The return of the prodigal? A leader to guide the venerable bank out of the wilderness? Or a panic hiring which says that Morgan Stanley has wasted the past three years? All I will say is that - regardless of John Mack's comments that he will stick to the strategy of his ex-chief executive, Phil Purcell - Morgan Stanley will not be around in the same shape by this time in 2007.
For those who have not been following it closely, a quick recap. Morgan Stanley bought the credit card business Dean Witter in 1997, bringing with it Mr Purcell. Soon, a power struggle broke out between him and Mr Mack, the investment banking star. In 2002, the former won, and Mr Mack quit, briefly heading CSFB.
But earlier this year, Mr Purcell decided to pick a fight with some senior investment bankers, who quit, then turned the tables on him and forced him out. After saying they would not rehire Mr Mack, that is exactly what Morgan Stanley's board did, ratifying his reappointment on Thursday.
Barely was the ink dry on the contract when Bank of America announced one of the mega-deals that are putting Morgan Stanley's future into question. It is coughing up an eye-popping $35bn (£19bn) for MBNA, the credit card firm. This follows its $49bn purchase of FleetBoston less than two years ago, and JP Morgan Chase's $59bn takeover of Bank One in early 2004. These deals give the big three banks in the US (Citigroup is the third) a significant heft in retail financial services. If Morgan Stanley is going to continue to shackle its investment bank to the Dean Witter consumer credit business, it is going to have to do something to get some heft itself.
Morgan Stanley considered merging with both JP Morgan and Chase Manhattan before they came together. But as Mr Purcell favoured the former and Mr Mack the latter, no offer was made. More recently, Mr Purcell has talked about merging with Wachovia, the fast-growing financial services mini-conglomerate. This seems a poor choice. Wachovia's rapid growth culture could grate with the traditional Morgan Stanley stability.
If you were seeking a deal that would give Morgan Stanley the muscle it needs, the best place to look is the other side of the Atlantic. Two British banks have decent US presences - Royal Bank of Scotland and HSBC - and both would give the Dean Witter side heft.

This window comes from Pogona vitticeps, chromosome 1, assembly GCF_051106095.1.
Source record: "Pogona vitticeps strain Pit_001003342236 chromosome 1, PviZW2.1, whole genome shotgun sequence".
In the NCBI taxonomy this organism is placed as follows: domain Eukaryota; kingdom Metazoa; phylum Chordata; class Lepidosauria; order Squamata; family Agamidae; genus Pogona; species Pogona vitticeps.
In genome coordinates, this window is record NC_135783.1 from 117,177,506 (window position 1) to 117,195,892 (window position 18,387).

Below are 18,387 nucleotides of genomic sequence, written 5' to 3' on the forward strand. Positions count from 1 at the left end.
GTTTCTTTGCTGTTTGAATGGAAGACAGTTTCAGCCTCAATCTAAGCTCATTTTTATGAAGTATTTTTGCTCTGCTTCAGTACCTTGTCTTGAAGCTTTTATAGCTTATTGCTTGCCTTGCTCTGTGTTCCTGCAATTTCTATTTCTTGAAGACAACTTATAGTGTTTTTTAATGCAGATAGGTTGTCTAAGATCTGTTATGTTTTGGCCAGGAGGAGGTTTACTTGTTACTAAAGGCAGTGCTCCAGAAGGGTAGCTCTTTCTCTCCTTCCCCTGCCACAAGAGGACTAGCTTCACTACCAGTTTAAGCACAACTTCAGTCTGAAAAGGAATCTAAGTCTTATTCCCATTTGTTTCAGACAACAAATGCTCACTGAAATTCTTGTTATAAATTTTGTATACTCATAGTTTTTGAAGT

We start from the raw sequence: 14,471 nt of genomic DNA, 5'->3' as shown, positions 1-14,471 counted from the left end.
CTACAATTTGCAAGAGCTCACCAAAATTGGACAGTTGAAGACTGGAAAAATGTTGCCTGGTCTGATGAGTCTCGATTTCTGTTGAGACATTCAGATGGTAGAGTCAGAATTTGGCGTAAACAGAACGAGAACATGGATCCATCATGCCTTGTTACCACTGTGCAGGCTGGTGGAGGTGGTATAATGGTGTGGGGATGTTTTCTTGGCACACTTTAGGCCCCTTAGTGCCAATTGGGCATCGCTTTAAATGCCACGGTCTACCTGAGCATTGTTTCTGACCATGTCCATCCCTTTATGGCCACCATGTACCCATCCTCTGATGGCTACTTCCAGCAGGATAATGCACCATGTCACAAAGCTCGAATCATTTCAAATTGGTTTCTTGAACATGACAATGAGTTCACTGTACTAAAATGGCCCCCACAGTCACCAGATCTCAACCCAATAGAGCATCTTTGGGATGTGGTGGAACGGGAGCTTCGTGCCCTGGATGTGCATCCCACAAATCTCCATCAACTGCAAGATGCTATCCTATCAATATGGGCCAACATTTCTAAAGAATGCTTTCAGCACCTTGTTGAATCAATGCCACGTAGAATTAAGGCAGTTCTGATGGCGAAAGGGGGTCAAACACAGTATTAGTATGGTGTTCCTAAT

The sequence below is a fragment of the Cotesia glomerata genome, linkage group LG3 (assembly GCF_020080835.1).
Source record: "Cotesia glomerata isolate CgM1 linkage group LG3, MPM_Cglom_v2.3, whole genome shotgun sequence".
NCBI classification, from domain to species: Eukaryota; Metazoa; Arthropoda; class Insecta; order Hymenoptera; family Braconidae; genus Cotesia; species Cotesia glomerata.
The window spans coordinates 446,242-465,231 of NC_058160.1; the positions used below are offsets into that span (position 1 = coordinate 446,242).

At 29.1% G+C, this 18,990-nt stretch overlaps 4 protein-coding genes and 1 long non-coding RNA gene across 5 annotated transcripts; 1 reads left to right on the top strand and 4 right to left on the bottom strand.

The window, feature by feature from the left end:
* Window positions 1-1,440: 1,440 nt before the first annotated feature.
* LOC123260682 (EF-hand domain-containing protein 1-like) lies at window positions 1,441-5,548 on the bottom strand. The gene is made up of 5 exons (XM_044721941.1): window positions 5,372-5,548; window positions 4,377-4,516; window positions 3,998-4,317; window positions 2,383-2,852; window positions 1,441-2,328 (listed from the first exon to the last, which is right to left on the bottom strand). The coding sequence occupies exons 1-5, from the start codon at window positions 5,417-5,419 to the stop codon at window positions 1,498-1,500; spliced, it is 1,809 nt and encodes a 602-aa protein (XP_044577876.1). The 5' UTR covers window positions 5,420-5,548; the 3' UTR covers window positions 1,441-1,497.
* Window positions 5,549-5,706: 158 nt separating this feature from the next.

HSBC would dearly love to have the quality of Morgan Stanley to graft on to its under-clubbing investment banking business (which is run by an ex-Morgan Stanley man, John Studzinski). RBS has long avoided investment banking, but maybe that's because something of the quality of Morgan Stanley has not become available.
Mack the Knife - as he is nicknamed - may merely decide to get rid of Dean Witter and go back to basics. So all this speculation would be irrelevant. But something is going to happen.
Barclays, book that table
One consequence of the Bank of America deal is that the rumours about Barclays should die down for a while. If City chatter is to be believed, the Yanks and the Brits have been talking for some time, without ever finding a way to get together. Periodically, Bank of America does a deal, and the rumours go away.
But does Barclays need to merge? The answer would seem to be yes: its UK growth is as restricted as anyone's; Barclays Capital, the engine of recent success, cannot be relied on to keep delivering the goods; Barclaycard and Barclays Global investors are good businesses, but they are not the answer, and neither is Africa - though the Absa purchase could prove a canny deal.
Barclays needs growth from either the US or Asia. It really likes India, but is restricted from buying anything in the country. But who is the largest foreign bank in the fast- growing sub-continent? Standard Chartered.
Barclays played footsie with Standard Chartered under the restaurant table two chief executives ago (for each bank). And why not again? Time to book once more at Chez Nico.Reuse content